Le 07/08/2022 à 19:54, Cousin Ricky a écrit :
> On 20220807 10:59 (4), kurtz le pirate wrote:
>> On 06/08/2022 23:57, Cousin Ricky wrote:
>>
>>> Does this imply that I would need to program a numeric solution into my
>>> macro?
>>
>> I am afraid that it is not possible to solve literally an equation which
>> makes appear at the same time t, sin(t) and cos(t). A bit like in
>> differential equations with x and dx.
>
> Then numerical computation it will have to be, albeit in SDL.
>
>> Literal solutions never exist (except for school cases).
>
> I suspected those examples in high school were conveniently contrived.
>
>> Another trail.
>> Let sin(x) = T and cos(x) = U, the equation becomes :
>> (g  c/x)T + hU  a = 0
>>
>> Wolfram proposes a more "usable" result.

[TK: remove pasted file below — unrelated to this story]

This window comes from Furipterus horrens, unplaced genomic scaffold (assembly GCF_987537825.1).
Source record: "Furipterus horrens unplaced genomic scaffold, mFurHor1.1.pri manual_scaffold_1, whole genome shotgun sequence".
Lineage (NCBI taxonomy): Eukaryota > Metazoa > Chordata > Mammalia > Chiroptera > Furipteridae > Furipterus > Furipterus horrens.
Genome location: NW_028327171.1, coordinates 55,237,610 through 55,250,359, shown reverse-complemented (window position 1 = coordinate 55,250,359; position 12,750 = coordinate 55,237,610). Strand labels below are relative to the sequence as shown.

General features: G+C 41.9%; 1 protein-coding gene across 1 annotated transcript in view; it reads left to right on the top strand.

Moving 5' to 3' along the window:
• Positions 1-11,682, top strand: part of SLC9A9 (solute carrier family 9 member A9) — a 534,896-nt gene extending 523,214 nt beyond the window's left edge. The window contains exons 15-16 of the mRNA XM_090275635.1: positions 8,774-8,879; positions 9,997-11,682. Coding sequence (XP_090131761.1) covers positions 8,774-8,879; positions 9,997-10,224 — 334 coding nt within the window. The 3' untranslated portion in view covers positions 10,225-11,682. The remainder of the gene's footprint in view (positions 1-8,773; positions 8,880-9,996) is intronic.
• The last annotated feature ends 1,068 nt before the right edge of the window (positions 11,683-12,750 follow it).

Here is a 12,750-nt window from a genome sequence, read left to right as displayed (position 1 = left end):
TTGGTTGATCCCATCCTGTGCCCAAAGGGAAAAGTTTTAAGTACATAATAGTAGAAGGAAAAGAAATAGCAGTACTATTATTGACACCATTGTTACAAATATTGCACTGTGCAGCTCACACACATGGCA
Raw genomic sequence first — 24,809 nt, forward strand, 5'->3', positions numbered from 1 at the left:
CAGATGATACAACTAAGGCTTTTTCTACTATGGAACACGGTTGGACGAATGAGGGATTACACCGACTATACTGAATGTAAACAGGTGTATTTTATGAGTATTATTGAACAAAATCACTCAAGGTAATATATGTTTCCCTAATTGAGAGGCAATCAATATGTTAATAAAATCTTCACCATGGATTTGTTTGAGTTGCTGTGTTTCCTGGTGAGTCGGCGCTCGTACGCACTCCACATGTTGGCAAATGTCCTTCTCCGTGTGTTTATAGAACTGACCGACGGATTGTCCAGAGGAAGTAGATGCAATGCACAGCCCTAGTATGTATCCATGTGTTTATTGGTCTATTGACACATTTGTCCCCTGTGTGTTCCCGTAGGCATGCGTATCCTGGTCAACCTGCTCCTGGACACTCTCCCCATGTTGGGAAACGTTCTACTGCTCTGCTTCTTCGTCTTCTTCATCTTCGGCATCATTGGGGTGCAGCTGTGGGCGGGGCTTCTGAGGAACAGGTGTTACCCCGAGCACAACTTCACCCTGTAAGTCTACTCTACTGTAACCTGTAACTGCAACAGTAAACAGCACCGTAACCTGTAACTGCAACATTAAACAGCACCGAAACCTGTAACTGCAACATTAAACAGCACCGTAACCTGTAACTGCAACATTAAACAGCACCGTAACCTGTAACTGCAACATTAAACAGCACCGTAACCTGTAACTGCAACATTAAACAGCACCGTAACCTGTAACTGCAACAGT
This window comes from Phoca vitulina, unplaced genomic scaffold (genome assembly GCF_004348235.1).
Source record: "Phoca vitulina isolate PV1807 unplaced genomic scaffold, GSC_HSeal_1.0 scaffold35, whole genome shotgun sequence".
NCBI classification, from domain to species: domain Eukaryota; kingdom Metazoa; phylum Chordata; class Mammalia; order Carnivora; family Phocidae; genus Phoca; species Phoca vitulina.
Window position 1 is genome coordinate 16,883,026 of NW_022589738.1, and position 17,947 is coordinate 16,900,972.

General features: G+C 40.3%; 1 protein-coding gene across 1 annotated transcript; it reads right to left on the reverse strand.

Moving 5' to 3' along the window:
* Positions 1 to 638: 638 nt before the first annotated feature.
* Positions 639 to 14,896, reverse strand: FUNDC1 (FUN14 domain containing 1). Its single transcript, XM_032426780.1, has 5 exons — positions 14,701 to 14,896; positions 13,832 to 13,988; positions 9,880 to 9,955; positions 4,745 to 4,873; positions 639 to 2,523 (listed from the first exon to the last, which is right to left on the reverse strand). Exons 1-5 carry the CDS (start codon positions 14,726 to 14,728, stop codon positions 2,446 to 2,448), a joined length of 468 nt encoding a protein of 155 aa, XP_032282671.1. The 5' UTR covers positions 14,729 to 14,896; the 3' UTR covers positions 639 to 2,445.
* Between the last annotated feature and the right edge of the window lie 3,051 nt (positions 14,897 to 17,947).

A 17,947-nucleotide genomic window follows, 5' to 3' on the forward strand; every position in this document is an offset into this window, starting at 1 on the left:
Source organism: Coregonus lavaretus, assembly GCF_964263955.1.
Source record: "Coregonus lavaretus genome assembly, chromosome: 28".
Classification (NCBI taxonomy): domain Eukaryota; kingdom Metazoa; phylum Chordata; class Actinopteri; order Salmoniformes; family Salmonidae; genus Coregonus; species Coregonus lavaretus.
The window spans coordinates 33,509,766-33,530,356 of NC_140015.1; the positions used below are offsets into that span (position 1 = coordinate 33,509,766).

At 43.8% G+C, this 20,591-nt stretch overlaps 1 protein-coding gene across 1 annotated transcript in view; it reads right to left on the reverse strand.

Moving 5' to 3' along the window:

>> <https://www.wolframalpha.com/input?i=solve+%28g++c%2Fx%29T+%2B+hU++a+%3D+0>
>>
>> x = cT/(a+gT+hU) with a!=gt+hU & cT!=0
>>
>>
>> Maybe more adapted to your needs ?
>
> I'll take a look at it. Thanks!
If you like complexity, remember that T²+U² = 1,
so U is actually sqrt(1  T²), reducing the number of variables.
(of course for your setting T & U > 0)
Back to original problem, why is the c part a circle ?
If it is some flexible part, we are back to the evaluation of the length
of a sphere sweep/spline for which there is no formulae, even when it's
just a part of an ellipse.
Do you really need a fixed length c part ?
Can the right angle of the picture (base of light bulb or so) be on the
y axis, with the c segment describing some Slike shape (or
interrogation dot shape )
Why do I want that point on y axis ? Because it is probably better for
the weight of the lamp to be correctly held.
Which make me wonder why there is a straight part after c, but not below it.
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